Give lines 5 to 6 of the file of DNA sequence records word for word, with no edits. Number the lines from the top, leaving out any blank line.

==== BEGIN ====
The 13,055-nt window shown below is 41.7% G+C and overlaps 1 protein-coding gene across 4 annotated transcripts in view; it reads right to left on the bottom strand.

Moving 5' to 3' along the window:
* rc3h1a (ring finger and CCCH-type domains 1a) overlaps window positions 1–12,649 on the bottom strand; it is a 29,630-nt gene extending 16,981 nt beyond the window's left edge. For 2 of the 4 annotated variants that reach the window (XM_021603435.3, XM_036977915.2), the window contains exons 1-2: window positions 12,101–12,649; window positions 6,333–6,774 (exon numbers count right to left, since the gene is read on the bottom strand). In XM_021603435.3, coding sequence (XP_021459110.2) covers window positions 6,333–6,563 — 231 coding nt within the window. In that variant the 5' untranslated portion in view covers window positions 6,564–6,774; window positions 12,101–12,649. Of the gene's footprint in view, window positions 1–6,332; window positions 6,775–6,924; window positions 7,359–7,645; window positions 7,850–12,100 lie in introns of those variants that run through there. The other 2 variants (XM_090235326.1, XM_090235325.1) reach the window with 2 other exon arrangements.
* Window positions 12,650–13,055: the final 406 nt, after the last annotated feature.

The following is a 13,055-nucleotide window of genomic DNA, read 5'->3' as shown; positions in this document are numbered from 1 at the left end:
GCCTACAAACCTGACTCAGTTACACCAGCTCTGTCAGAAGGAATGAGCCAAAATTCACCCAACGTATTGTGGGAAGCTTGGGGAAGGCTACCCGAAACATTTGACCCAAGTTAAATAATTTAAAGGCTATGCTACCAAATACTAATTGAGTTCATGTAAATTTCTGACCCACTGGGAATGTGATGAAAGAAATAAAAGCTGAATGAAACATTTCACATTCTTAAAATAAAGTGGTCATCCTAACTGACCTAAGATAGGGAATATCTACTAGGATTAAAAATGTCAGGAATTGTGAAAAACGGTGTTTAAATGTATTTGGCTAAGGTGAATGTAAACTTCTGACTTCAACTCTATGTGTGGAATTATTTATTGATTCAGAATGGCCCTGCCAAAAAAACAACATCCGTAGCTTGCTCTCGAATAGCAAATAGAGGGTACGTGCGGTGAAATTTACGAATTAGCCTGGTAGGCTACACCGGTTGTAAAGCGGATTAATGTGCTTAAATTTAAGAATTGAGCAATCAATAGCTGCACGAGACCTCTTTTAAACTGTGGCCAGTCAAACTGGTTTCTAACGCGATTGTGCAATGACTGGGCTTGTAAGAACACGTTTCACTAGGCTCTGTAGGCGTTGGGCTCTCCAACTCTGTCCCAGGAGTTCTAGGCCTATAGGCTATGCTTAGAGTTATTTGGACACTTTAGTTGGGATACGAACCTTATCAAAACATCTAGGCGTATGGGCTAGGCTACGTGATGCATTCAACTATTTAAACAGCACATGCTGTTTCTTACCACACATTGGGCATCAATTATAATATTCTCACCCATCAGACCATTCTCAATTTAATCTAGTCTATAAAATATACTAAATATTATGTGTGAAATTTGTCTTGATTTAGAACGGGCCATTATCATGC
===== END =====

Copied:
The following is a 13,055-nucleotide window of genomic DNA, read 5'->3' as shown; positions in this document are numbered from 1 at the left end:
GCCTACAAACCTGACTCAGTTACACCAGCTCTGTCAGAAGGAATGAGCCAAAATTCACCCAACGTATTGTGGGAAGCTTGGGGAAGGCTACCCGAAACATTTGACCCAAGTTAAATAATTTAAAGGCTATGCTACCAAATACTAATTGAGTTCATGTAAATTTCTGACCCACTGGGAATGTGATGAAAGAAATAAAAGCTGAATGAAACATTTCACATTCTTAAAATAAAGTGGTCATCCTAACTGACCTAAGATAGGGAATATCTACTAGGATTAAAAATGTCAGGAATTGTGAAAAACGGTGTTTAAATGTATTTGGCTAAGGTGAATGTAAACTTCTGACTTCAACTCTATGTGTGGAATTATTTATTGATTCAGAATGGCCCTGCCAAAAAAACAACATCCGTAGCTTGCTCTCGAATAGCAAATAGAGGGTACGTGCGGTGAAATTTACGAATTAGCCTGGTAGGCTACACCGGTTGTAAAGCGGATTAATGTGCTTAAATTTAAGAATTGAGCAATCAATAGCTGCACGAGACCTCTTTTAAACTGTGGCCAGTCAAACTGGTTTCTAACGCGATTGTGCAATGACTGGGCTTGTAAGAACACGTTTCACTAGGCTCTGTAGGCGTTGGGCTCTCCAACTCTGTCCCAGGAGTTCTAGGCCTATAGGCTATGCTTAGAGTTATTTGGACACTTTAGTTGGGATACGAACCTTATCAAAACATCTAGGCGTATGGGCTAGGCTACGTGATGCATTCAACTATTTAAACAGCACATGCTGTTTCTTACCACACATTGGGCATCAATTATAATATTCTCACCCATCAGACCATTCTCAATTTAATCTAGTCTATAAAATATACTAAATATTATGTGTGAAATTTGTCTTGATTTAGAACGGGCCATTATCATGC